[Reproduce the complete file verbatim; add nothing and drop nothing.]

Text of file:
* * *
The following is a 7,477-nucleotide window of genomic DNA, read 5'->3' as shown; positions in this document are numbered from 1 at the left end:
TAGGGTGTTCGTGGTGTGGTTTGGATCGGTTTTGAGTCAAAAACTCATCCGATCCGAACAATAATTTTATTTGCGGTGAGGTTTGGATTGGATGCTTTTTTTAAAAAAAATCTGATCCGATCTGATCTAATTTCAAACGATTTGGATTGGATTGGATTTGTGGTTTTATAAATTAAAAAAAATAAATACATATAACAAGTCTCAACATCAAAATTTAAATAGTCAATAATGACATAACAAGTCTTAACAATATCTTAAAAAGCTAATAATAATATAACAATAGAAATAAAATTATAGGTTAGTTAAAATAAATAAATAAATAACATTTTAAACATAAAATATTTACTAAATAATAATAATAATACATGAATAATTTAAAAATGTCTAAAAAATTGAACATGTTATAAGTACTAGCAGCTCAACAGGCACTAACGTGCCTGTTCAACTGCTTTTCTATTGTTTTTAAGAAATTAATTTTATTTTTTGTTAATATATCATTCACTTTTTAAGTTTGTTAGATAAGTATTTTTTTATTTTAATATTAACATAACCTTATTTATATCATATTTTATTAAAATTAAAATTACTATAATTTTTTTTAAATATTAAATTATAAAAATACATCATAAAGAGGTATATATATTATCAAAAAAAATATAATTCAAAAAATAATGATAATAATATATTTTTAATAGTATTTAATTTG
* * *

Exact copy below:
The following is a 7,477-nucleotide window of genomic DNA, read 5'->3' as shown; positions in this document are numbered from 1 at the left end:
TAGGGTGTTCGTGGTGTGGTTTGGATCGGTTTTGAGTCAAAAACTCATCCGATCCGAACAATAATTTTATTTGCGGTGAGGTTTGGATTGGATGCTTTTTTTAAAAAAAATCTGATCCGATCTGATCTAATTTCAAACGATTTGGATTGGATTGGATTTGTGGTTTTATAAATTAAAAAAAATAAATACATATAACAAGTCTCAACATCAAAATTTAAATAGTCAATAATGACATAACAAGTCTTAACAATATCTTAAAAAGCTAATAATAATATAACAATAGAAATAAAATTATAGGTTAGTTAAAATAAATAAATAAATAACATTTTAAACATAAAATATTTACTAAATAATAATAATAATACATGAATAATTTAAAAATGTCTAAAAAATTGAACATGTTATAAGTACTAGCAGCTCAACAGGCACTAACGTGCCTGTTCAACTGCTTTTCTATTGTTTTTAAGAAATTAATTTTATTTTTTGTTAATATATCATTCACTTTTTAAGTTTGTTAGATAAGTATTTTTTTATTTTAATATTAACATAACCTTATTTATATCATATTTTATTAAAATTAAAATTACTATAATTTTTTTTAAATATTAAATTATAAAAATACATCATAAAGAGGTATATATATTATCAAAAAAAATATAATTCAAAAAATAATGATAATAATATATTTTTAATAGTATTTAATTTG